Journal of Cytology
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 Table of Contents    
LETTER TO EDITOR  
Year : 2018  |  Volume : 35  |  Issue : 4  |  Page : 265-266
Development of a cost-effective method for cell block preparation: A simple way of tumor representation


Department of Pathology, Burdwan Medical College, Burdwan, Purba Bardhaman, West Bengal, India

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Date of Web Publication19-Oct-2018
 

How to cite this article:
Boler AK, Bandyopadhyay A, Bandyopadhyay A, Roy S. Development of a cost-effective method for cell block preparation: A simple way of tumor representation. J Cytol 2018;35:265-6

How to cite this URL:
Boler AK, Bandyopadhyay A, Bandyopadhyay A, Roy S. Development of a cost-effective method for cell block preparation: A simple way of tumor representation. J Cytol [serial online] 2018 [cited 2018 Dec 15];35:265-6. Available from: http://www.jcytol.org/text.asp?2018/35/4/265/235505




Sir,

Currently, the utility of cell block study as an integral part of cytology is further appreciated, largely owing to the significant role they play in ancillary testing, particularly molecular diagnosis.[1] In the present era of specific targeted therapy, appropriate diagnosis including morphological, immunohistochemical, and molecular characterization of malignant neoplasm has become very important and challenging. This needs availability of tumor in the specimen. Adequately cellular cell blocks serve as a source of tumor cells for ancillary testing. Role of cell block preparation in modern diagnostic approach of lung carcinoma, particularly in non-small-cell carcinoma (NSCLC), has become very important. As most of the ancillary testing platforms are developed on formalin-fixed paraffin-embedded (FFPE) tissue, cell block preparations processed in this way generally do not require additional validation.[2]

Plasma thrombin and HistoGel are the most commonly used methods,[3] while tissue coagulum and collodion are other variations of the above-mentioned techniques.[4] Though their value is acknowledged and they are widely used across laboratories, methods for cell block preparations are not standardized.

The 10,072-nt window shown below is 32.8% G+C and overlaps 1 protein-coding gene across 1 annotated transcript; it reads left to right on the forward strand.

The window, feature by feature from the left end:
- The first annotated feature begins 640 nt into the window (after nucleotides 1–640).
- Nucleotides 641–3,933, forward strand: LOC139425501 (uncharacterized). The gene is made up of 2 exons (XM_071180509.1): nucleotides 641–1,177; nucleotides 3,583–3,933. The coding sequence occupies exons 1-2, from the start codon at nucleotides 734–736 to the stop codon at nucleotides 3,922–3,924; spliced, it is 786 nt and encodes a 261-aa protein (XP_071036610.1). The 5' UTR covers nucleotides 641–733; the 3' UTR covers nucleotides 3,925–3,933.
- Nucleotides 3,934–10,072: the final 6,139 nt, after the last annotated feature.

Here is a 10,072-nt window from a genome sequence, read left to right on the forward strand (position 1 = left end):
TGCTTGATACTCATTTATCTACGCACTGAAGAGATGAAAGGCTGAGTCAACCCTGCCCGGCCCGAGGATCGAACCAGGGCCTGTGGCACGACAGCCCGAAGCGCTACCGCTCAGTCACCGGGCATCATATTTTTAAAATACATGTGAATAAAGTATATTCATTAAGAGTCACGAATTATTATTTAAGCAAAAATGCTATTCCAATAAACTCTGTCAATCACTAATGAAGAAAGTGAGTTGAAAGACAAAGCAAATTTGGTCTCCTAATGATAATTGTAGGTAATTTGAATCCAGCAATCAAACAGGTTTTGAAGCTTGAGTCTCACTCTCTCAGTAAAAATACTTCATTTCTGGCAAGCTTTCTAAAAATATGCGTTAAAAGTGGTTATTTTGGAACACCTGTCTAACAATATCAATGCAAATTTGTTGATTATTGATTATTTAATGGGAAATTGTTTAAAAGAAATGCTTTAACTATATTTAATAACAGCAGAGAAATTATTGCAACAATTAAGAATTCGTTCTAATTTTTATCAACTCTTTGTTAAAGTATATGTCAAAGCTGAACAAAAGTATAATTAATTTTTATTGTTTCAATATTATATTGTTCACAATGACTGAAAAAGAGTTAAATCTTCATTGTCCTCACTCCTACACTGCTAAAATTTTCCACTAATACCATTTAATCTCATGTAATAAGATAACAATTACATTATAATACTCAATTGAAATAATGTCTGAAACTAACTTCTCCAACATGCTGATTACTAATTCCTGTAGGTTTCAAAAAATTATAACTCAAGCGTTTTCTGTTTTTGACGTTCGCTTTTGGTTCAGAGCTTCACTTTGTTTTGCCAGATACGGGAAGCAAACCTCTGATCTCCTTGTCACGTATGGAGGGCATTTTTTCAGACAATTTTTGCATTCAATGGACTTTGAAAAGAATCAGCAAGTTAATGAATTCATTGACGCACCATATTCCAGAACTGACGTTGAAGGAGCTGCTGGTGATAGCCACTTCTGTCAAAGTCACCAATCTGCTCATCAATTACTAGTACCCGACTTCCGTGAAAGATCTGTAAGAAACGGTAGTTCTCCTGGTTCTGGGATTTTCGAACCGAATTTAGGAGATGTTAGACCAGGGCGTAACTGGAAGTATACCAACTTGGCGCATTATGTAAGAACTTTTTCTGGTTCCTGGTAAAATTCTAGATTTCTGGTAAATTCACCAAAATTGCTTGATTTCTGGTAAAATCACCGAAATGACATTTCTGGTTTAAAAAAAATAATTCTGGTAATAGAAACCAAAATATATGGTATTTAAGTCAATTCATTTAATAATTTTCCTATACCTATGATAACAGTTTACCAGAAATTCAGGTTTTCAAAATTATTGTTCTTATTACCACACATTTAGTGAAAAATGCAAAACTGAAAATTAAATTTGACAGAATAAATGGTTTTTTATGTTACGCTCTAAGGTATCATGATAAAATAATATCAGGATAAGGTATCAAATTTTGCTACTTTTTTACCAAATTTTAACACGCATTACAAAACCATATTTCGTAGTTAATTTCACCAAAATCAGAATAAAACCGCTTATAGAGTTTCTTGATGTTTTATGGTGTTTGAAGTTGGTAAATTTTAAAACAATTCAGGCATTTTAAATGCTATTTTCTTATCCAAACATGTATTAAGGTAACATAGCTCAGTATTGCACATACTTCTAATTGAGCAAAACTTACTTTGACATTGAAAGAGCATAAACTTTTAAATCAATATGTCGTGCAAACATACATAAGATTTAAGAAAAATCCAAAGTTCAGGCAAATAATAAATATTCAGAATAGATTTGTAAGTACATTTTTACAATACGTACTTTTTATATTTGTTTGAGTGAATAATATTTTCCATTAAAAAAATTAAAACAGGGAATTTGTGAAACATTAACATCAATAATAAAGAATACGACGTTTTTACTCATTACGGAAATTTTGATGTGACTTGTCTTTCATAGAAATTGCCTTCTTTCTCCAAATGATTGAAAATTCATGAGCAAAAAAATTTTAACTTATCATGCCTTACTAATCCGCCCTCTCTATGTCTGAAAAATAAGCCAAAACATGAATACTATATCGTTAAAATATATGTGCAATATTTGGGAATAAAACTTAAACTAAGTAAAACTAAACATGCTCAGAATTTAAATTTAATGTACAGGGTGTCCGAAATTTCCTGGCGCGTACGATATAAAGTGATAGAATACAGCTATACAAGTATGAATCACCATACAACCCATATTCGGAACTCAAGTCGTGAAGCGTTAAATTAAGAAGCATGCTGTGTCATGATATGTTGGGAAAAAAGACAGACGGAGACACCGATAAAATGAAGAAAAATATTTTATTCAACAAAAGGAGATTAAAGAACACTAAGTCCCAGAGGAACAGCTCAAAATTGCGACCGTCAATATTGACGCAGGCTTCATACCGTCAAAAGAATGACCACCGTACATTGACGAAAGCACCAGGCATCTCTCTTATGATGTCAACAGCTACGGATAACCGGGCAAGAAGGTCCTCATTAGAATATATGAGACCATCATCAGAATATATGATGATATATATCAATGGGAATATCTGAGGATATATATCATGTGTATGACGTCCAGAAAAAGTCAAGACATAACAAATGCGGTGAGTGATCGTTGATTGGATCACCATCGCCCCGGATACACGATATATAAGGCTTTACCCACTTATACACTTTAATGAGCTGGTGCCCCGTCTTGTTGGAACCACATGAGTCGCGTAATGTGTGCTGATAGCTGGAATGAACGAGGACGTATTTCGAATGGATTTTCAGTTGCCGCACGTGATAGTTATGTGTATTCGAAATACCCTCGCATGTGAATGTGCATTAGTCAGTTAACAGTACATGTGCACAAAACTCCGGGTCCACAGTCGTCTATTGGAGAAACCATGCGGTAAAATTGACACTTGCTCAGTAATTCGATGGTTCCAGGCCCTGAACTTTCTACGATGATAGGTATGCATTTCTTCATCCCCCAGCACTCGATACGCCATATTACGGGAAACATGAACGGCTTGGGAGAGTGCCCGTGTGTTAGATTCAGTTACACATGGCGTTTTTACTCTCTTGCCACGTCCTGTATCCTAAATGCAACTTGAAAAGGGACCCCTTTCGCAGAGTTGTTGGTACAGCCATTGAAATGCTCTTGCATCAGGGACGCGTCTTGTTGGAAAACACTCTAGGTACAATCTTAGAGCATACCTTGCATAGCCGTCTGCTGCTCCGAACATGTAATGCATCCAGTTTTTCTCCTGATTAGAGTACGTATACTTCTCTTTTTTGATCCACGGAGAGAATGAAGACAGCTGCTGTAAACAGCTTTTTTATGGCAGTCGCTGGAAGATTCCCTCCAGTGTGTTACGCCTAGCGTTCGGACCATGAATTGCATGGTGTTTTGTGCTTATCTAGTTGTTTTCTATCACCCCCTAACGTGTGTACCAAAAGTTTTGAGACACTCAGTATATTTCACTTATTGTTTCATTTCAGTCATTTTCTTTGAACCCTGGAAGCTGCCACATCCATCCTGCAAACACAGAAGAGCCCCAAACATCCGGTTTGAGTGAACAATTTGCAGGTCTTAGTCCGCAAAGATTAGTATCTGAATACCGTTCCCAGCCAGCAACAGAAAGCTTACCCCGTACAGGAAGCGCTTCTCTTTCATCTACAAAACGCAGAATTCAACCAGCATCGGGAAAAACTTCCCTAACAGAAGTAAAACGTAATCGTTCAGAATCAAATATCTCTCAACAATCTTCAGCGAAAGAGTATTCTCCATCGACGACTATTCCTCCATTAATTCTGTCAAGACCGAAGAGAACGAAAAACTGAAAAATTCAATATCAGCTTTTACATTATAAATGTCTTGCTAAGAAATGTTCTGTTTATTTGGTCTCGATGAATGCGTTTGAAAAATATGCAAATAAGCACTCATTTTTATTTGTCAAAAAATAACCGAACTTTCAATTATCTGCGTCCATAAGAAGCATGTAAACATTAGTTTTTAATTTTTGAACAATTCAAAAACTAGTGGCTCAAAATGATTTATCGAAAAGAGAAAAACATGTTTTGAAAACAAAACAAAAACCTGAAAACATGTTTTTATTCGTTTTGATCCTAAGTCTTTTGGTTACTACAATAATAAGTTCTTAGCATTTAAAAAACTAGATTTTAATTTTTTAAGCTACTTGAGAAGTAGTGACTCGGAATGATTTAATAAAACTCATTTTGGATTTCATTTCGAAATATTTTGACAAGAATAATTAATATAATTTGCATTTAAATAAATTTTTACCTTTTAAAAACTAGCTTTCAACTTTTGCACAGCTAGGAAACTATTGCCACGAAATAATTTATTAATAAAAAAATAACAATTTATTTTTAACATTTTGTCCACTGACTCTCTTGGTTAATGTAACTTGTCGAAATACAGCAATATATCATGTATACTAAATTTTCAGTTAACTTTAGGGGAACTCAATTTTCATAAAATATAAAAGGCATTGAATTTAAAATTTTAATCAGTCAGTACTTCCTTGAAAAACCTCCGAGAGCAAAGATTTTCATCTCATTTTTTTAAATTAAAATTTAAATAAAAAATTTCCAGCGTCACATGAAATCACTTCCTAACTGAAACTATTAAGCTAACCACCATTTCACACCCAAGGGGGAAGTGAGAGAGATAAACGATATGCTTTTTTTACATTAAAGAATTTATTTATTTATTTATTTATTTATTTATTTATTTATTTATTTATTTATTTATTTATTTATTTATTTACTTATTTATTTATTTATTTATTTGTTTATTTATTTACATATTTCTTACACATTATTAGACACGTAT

Considering resource constraints in our setup, we developed a simple but effective method for cell block preparation from fine needle aspiration (FNA) material of lung lesions. The material was obtained by inserting 21-gauze spinal needle attached to a 10-cc syringe. The needle was passed into the target lesion under the guidance of computed tomography scan. The syringe fitted with an FNA gun was then attached to the spinal needle after withdrawal of the stellate. Mild negative pressure was created in the syringe and the material was chiselled and sucked in by brief, rapid to and fro movements. The needle was withdrawn as soon as blood was seen to cross the needle hub. The needle was kept aside after detaching it from the syringe. The material present in the syringe was used to make smears in four to five slides of which one was kept for alcohol fixation and others were allowed to air dry. The remaining material from syringe was ejected into a glass slide and allowed to clot. Next, the material present in the needle hub was scooped out by pin head and added to the remaining material in the glass slide. Residual material if present in the needle was also collected by introducing the stellate. The clotted material was then transferred to a glass test tube containing 10% buffered formalin and centrifuged subsequently [Figure 1]. The deposited material was processed routinely and stained with hematoxylin and eosin for cell block sections. The air-dried and alcohol-fixed smears were also stained with MGG and PAP stains [Figure 2].